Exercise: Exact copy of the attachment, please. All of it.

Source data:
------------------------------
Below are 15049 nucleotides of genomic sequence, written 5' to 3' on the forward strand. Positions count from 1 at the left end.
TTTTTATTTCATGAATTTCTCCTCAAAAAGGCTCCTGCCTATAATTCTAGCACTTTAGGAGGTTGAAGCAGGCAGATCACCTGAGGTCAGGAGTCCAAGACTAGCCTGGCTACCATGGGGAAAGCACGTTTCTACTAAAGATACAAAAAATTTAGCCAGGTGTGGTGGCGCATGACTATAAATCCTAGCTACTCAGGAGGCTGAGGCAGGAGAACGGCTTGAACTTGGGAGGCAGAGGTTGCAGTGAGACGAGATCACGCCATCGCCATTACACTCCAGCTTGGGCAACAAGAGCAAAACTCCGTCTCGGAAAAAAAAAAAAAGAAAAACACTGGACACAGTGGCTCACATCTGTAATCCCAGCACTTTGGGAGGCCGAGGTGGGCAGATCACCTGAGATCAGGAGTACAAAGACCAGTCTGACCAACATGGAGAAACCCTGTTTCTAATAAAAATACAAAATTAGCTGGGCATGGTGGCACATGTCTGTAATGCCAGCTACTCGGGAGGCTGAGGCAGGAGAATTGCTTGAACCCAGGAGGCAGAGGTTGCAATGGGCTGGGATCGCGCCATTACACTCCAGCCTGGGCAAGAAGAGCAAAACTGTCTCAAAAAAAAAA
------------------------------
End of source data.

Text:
Below are 15049 nucleotides of genomic sequence, written 5' to 3' on the forward strand. Positions count from 1 at the left end.
TTTTTATTTCATGAATTTCTCCTCAAAAAGGCTCCTGCCTATAATTCTAGCACTTTAGGAGGTTGAAGCAGGCAGATCACCTGAGGTCAGGAGTCCAAGACTAGCCTGGCTACCATGGGGAAAGCACGTTTCTACTAAAGATACAAAAAATTTAGCCAGGTGTGGTGGCGCATGACTATAAATCCTAGCTACTCAGGAGGCTGAGGCAGGAGAACGGCTTGAACTTGGGAGGCAGAGGTTGCAGTGAGACGAGATCACGCCATCGCCATTACACTCCAGCTTGGGCAACAAGAGCAAAACTCCGTCTCGGAAAAAAAAAAAAAGAAAAACACTGGACACAGTGGCTCACATCTGTAATCCCAGCACTTTGGGAGGCCGAGGTGGGCAGATCACCTGAGATCAGGAGTACAAAGACCAGTCTGACCAACATGGAGAAACCCTGTTTCTAATAAAAATACAAAATTAGCTGGGCATGGTGGCACATGTCTGTAATGCCAGCTACTCGGGAGGCTGAGGCAGGAGAATTGCTTGAACCCAGGAGGCAGAGGTTGCAATGGGCTGGGATCGCGCCATTACACTCCAGCCTGGGCAAGAAGAGCAAAACTGTCTCAAAAAAAAAA